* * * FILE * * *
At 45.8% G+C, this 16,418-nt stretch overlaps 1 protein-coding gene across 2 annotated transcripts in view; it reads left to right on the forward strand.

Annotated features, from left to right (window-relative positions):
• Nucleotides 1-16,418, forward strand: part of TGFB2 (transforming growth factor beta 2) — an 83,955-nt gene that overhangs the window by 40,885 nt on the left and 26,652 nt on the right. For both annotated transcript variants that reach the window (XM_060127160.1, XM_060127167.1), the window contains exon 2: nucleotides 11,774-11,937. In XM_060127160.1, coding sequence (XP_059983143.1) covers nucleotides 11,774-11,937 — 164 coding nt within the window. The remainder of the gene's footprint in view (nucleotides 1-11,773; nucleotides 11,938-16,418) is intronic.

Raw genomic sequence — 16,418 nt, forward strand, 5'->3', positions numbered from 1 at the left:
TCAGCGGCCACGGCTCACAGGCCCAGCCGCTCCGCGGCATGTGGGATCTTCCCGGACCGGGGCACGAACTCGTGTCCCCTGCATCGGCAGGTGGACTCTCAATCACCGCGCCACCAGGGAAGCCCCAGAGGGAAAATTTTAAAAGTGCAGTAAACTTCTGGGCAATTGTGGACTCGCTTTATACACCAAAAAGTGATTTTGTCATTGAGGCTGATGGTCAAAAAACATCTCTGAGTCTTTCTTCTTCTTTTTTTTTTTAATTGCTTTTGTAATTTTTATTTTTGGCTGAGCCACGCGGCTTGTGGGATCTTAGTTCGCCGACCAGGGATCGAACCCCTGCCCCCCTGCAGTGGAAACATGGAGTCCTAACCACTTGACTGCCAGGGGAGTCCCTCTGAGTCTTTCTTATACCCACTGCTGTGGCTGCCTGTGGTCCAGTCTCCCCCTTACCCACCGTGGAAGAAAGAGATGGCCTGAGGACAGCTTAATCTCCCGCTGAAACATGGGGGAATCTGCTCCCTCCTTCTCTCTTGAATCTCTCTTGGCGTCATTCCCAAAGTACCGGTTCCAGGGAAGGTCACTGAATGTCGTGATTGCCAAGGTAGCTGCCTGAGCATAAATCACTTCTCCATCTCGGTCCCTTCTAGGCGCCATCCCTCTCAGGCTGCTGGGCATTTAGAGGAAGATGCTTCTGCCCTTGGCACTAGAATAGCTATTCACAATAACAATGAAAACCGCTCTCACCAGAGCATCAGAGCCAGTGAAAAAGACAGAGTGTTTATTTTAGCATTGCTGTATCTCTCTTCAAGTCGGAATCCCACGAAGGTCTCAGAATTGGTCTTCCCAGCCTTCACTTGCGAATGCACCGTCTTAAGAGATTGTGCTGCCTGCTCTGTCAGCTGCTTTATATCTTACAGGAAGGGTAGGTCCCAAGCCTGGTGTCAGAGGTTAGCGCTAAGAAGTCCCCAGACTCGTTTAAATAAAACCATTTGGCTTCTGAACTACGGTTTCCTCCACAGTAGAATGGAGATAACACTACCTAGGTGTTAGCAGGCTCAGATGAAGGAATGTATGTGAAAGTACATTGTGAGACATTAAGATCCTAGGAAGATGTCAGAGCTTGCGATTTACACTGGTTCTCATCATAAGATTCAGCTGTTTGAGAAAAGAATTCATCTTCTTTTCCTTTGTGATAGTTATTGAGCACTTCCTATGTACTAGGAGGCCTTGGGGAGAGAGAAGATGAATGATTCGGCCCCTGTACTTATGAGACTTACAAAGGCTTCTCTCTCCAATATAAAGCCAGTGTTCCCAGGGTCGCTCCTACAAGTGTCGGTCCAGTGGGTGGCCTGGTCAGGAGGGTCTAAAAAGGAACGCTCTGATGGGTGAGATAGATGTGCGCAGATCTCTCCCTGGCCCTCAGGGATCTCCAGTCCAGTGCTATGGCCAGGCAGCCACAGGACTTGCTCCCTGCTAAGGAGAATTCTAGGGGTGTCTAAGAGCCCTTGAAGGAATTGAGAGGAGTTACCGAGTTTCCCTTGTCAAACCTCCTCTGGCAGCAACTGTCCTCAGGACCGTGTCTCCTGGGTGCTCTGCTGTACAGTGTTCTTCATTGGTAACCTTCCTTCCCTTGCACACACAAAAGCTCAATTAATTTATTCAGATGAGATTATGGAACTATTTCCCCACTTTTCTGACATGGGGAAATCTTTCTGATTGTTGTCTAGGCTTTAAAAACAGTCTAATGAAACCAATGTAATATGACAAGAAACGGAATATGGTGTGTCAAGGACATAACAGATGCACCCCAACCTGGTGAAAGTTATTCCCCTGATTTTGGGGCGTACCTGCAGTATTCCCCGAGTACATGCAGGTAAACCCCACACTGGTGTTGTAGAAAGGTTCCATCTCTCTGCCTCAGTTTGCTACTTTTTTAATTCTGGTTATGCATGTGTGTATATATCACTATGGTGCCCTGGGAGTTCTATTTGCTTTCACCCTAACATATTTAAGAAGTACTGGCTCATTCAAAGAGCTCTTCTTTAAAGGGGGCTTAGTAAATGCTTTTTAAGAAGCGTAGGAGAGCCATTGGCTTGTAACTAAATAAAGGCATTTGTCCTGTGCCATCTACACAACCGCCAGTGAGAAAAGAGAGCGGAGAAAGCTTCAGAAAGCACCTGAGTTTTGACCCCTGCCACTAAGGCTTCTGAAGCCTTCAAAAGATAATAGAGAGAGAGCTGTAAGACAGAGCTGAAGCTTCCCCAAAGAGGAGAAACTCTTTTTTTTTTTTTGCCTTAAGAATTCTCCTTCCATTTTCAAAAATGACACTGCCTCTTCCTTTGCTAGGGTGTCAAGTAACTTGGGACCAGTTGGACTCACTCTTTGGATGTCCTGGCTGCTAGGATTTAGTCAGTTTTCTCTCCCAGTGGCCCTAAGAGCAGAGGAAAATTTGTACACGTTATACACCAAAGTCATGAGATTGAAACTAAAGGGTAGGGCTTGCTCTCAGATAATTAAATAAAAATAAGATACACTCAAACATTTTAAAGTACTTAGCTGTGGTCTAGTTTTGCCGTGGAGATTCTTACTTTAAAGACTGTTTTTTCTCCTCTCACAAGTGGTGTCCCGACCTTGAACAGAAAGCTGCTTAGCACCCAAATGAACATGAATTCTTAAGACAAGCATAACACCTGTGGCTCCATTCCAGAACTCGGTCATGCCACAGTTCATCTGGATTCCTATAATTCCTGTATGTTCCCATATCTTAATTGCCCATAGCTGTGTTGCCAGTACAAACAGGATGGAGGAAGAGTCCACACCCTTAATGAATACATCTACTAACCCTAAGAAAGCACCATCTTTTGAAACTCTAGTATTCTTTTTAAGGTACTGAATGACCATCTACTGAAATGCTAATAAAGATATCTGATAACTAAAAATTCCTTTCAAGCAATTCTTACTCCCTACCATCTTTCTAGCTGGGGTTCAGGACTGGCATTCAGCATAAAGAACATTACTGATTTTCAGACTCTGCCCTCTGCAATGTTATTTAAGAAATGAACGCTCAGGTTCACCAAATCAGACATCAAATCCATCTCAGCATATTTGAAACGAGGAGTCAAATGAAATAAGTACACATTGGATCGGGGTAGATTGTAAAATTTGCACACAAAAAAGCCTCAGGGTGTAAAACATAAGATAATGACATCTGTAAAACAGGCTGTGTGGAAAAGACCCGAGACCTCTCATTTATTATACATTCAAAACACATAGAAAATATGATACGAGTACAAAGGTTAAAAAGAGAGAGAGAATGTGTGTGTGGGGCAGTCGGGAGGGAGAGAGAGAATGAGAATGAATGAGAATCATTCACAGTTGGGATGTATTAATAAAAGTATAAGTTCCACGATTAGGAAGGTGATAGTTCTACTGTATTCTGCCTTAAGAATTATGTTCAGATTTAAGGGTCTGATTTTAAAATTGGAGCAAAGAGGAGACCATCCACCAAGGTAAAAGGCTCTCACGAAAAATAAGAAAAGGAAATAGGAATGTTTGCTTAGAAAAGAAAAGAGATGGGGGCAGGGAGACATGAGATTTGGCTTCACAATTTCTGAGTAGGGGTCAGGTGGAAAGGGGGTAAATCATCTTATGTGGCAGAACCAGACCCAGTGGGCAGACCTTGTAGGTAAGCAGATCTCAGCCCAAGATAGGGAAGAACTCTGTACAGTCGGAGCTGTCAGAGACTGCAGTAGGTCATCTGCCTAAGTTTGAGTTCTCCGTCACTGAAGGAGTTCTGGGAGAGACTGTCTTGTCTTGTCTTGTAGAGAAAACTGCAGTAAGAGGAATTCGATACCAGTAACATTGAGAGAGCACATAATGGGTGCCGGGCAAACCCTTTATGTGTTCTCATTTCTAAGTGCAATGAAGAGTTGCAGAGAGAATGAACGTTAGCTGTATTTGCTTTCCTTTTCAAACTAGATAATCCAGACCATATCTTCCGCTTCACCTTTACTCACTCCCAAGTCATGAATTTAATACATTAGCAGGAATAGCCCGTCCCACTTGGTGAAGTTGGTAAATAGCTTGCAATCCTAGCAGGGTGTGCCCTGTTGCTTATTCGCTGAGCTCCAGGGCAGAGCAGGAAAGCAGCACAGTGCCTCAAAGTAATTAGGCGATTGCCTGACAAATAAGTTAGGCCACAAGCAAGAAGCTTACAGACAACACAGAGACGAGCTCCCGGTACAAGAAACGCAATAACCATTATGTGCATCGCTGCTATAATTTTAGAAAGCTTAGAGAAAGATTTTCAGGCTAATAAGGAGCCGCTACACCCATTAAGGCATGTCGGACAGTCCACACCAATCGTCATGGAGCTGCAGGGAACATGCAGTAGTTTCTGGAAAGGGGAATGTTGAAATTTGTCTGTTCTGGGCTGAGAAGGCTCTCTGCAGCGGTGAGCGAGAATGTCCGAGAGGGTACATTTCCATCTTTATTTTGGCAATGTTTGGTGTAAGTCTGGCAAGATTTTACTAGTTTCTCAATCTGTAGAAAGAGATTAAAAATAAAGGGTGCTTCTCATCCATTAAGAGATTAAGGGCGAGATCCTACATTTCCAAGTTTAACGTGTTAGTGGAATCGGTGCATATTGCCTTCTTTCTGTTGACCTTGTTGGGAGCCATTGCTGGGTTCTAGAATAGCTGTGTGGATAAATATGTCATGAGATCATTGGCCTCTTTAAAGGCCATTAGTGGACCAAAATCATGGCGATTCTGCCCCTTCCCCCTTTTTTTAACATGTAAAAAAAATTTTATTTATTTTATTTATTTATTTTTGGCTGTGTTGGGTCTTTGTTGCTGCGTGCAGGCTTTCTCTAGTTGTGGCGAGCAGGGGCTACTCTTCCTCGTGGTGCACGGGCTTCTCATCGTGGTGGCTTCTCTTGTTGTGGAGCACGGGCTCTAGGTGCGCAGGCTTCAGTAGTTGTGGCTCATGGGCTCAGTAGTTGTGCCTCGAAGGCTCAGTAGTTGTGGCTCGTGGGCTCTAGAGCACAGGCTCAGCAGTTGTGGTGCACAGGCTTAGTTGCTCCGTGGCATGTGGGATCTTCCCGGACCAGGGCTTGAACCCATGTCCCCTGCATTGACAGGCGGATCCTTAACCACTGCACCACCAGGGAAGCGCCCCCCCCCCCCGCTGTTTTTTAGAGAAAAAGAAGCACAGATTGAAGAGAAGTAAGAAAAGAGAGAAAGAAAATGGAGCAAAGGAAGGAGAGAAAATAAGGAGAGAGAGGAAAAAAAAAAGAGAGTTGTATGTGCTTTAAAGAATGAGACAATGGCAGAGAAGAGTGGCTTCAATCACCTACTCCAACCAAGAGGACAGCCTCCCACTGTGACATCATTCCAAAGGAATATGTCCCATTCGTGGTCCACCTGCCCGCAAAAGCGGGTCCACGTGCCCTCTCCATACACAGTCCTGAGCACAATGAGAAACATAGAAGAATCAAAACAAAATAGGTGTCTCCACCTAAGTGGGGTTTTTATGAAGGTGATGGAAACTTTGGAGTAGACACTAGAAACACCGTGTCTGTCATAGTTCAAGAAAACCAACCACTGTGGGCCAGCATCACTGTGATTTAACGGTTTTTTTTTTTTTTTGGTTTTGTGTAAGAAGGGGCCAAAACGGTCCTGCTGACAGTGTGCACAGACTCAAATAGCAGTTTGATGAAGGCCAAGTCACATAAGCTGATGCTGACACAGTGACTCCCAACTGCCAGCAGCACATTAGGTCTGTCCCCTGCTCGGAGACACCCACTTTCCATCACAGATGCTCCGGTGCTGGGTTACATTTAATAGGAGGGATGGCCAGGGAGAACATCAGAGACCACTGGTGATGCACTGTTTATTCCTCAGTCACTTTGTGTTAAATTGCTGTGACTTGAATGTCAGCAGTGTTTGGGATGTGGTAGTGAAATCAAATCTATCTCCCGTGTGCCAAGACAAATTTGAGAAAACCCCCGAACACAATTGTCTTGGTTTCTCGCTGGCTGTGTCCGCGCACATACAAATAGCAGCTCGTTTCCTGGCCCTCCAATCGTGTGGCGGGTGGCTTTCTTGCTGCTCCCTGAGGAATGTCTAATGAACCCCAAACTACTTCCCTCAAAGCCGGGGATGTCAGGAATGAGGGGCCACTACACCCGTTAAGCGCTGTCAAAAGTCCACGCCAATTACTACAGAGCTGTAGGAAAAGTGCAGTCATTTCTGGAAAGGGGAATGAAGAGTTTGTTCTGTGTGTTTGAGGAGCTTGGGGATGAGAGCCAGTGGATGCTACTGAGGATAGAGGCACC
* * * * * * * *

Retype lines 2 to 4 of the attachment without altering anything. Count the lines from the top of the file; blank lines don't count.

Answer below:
Annotated features, from left to right (window-relative positions):
• Nucleotides 1-16,418, forward strand: part of TGFB2 (transforming growth factor beta 2) — an 83,955-nt gene that overhangs the window by 40,885 nt on the left and 26,652 nt on the right. For both annotated transcript variants that reach the window (XM_060127160.1, XM_060127167.1), the window contains exon 2: nucleotides 11,774-11,937. In XM_060127160.1, coding sequence (XP_059983143.1) covers nucleotides 11,774-11,937 — 164 coding nt within the window. The remainder of the gene's footprint in view (nucleotides 1-11,773; nucleotides 11,938-16,418) is intronic.

Raw genomic sequence — 16,418 nt, forward strand, 5'->3', positions numbered from 1 at the left: